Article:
EGEE 102
Energy Conservation for Environmental Protection

Clothes Dryers


A clothes dryer dries wet clothes in a rotating drum through which hot air is circulated.

  • The hot air removes the residual moisture from the clothes.
  • The humid air from the dryer is vented out of the house.
  • The drum is rotated with the help of a motor at relatively slow speeds to create a tumbling effect.

Clothes dryers can be of two types: electric and gas.

  • In an electric dryer, electrical energy is used for both the motor to rotate the drum and heating the air.
  • In a gas dryer, the motor requires electrical energy but the air is heated by natural gas.

Energy Efficiency of Dryers

Dryers work by heating and aerating clothes. The efficiency of clothes dryer is measured by a term called the Energy Factor. It is similar to the miles per gallon for a car, but in this case the measure is pounds of clothing per kilowatt-hour of electricity.

The minimum Energy Factor rating for a standard capacity electric dryer is 3.01. For gas dryers, the minimum energy factor is 2.67. The rating for gas dryers is provided in kilowatt-hours though the primary source of fuel is natural gas.

Unlike most other types of appliances, energy consumption does not vary significantly among comparable models of clothes dryers. Clothes dryers are NOT required to display EnergyGuide labels.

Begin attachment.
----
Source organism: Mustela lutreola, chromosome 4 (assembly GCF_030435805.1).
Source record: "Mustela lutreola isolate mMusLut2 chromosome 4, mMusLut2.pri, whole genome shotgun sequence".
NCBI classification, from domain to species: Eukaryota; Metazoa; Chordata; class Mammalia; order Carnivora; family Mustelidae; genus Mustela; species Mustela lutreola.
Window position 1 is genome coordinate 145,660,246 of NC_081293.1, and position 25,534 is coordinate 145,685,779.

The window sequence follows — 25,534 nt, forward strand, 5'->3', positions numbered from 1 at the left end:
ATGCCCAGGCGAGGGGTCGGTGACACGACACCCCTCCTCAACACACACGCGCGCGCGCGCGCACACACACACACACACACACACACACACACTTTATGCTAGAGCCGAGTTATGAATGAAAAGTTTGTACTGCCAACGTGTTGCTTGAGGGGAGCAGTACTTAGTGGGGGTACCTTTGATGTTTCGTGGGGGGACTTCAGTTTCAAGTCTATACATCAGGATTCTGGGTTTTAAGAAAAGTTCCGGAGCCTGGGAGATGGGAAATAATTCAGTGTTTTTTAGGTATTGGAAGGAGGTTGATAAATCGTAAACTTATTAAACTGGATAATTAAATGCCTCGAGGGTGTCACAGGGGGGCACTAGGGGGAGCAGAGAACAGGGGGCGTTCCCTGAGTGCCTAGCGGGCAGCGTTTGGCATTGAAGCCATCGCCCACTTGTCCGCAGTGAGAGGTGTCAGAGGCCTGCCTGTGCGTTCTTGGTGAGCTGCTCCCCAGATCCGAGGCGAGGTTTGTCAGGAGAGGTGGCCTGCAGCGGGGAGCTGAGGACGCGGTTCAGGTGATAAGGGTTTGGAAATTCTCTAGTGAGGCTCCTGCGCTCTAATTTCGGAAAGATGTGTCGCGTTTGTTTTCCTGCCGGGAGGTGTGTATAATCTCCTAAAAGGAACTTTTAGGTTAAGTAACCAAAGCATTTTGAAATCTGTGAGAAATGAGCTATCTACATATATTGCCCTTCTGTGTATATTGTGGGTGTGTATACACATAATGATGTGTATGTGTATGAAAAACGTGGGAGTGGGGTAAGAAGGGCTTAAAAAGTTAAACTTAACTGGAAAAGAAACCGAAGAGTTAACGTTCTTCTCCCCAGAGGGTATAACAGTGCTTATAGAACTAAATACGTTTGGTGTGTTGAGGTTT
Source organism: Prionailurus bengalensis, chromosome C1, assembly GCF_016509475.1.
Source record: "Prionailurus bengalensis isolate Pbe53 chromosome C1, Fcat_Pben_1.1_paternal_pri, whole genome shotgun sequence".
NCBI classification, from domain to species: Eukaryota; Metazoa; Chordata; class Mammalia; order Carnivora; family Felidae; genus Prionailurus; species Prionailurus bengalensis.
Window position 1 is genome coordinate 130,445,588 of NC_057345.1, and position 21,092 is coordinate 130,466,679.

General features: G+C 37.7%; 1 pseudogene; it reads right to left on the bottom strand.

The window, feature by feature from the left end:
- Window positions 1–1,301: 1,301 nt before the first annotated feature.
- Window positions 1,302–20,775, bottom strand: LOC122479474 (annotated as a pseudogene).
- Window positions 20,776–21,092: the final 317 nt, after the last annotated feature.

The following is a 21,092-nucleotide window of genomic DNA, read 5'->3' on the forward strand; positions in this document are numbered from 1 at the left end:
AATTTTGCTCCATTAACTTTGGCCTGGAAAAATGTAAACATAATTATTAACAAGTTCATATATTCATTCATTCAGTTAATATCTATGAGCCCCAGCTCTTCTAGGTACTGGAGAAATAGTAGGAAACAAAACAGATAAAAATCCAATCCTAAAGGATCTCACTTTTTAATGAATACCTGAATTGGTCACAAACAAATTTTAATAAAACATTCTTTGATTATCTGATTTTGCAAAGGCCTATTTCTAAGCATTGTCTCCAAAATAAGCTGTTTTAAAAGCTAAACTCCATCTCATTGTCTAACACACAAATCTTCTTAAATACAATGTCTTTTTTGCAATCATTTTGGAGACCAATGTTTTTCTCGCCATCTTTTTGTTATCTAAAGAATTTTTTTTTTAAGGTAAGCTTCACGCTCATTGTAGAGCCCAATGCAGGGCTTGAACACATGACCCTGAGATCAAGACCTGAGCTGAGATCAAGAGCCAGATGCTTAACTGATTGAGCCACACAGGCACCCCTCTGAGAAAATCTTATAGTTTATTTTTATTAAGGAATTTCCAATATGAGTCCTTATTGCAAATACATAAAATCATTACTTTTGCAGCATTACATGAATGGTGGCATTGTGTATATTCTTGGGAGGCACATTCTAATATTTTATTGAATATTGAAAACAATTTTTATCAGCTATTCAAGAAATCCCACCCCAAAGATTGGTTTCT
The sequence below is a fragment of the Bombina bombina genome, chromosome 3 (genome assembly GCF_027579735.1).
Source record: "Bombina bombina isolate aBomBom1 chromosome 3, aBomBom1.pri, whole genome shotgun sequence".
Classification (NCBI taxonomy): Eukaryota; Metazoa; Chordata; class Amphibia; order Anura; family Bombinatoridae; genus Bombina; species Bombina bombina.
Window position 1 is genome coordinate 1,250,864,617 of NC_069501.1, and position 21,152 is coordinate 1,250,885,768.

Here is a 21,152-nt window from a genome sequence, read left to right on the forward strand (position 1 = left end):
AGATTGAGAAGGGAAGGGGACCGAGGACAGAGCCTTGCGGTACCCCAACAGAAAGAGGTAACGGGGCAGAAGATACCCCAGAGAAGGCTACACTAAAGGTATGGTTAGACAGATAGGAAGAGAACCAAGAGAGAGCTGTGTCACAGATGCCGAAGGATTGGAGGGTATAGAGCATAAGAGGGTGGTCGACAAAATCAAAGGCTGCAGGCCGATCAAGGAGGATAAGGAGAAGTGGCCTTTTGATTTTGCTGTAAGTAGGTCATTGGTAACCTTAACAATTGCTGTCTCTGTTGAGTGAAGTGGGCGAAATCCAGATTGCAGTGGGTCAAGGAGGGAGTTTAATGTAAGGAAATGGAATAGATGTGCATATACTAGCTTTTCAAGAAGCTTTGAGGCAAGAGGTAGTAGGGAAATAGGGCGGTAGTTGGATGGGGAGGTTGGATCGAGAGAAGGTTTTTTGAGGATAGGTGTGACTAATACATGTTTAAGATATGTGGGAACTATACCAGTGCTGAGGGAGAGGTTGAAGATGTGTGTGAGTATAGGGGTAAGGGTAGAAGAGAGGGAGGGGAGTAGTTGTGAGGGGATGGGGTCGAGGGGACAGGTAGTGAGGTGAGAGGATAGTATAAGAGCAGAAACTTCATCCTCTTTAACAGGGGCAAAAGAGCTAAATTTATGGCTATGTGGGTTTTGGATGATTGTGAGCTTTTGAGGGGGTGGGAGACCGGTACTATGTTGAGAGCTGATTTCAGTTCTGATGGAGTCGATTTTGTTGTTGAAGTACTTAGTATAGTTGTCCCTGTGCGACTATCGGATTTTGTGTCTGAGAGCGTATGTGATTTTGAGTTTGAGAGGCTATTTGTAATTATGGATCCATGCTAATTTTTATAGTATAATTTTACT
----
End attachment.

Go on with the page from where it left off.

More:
Clothes Dryers: Your “Power” in the Environmental Protection

  • Locate your dryer in a heated space. Putting it in a cold or damp basement will make the dryer work harder and less efficiently.
  • Make sure your dryer is vented properly. If you vent the exhaust outside, use the straightest and shortest metal duct available. Flexible vinyl duct isn't recommended because it restricts the airflow, can be crushed, and may not withstand high temperatures from the dryer.
  • Check the outside dryer exhaust vent periodically. If it doesn't close tightly, replace it with one that does in order to keep the outside air from leaking in. This will reduce heating and cooling bills.
  • Clean the lint filter in the dryer after every load in order to improve air circulation and reduce risk of fire. Regularly clean the lint from vent hoods.
  • Dry only full loads, as small loads are less economical; but do not overload the dryer.
  • When drying, separate your clothes and dry similar types of clothes together. Lightweight synthetics, for example, dry much more quickly than bath towels and natural fiber clothes.
  • Dry two or more loads in a row, taking advantage of the dryer's retained heat.
  • Use the cool-down cycle (permanent press cycle) to allow the clothes to finish drying with the residual heat in the dryer.
  • In good weather, hang clothes dry outside. This the ultimate energy saver for clothes drying